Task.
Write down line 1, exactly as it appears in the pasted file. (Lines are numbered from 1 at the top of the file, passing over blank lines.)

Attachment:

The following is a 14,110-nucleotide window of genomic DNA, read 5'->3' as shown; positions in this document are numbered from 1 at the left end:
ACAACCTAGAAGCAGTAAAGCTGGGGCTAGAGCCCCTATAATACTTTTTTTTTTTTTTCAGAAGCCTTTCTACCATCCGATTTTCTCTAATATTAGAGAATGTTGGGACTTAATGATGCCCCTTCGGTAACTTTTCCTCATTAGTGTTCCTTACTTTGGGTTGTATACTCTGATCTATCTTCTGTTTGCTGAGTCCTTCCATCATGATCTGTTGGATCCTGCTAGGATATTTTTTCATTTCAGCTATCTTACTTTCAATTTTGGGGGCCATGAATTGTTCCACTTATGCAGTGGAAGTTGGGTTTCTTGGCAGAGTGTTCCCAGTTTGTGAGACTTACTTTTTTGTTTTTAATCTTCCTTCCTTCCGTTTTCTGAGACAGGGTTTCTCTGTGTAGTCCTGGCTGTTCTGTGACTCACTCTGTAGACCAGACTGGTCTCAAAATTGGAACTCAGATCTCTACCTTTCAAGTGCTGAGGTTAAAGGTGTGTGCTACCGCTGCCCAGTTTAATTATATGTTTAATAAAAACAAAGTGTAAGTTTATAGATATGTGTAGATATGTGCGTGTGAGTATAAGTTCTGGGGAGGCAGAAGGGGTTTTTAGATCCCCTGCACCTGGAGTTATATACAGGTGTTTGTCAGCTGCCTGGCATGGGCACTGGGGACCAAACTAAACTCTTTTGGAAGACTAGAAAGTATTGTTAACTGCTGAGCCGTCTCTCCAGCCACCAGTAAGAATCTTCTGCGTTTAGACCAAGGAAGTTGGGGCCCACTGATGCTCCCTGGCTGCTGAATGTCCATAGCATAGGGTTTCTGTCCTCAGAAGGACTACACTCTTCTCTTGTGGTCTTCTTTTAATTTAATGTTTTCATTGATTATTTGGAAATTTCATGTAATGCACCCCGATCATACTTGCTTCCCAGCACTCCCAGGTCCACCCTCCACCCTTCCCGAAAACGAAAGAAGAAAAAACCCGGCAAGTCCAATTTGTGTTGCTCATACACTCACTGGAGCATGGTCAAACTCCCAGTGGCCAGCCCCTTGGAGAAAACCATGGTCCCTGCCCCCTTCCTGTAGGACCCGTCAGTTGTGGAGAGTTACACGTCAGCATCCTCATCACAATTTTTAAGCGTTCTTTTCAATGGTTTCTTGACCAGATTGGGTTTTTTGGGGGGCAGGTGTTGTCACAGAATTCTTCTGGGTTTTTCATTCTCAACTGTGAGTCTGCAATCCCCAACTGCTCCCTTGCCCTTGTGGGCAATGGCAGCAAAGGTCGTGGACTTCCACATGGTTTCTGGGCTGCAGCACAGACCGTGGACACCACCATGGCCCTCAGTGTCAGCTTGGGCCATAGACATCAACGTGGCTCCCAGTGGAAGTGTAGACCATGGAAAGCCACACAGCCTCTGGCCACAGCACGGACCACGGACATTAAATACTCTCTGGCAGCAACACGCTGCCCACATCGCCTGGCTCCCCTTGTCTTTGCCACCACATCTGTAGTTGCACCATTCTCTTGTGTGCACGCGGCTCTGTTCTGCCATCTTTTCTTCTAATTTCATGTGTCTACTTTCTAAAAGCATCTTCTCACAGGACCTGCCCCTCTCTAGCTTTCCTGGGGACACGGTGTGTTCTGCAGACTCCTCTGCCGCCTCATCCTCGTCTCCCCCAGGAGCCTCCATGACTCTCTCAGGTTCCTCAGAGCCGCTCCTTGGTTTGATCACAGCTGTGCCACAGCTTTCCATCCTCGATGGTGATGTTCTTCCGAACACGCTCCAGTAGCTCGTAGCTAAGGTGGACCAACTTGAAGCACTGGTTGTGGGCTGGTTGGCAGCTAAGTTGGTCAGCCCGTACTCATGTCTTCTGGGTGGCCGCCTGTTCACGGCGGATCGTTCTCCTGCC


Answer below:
The following is a 14,110-nucleotide window of genomic DNA, read 5'->3' as shown; positions in this document are numbered from 1 at the left end: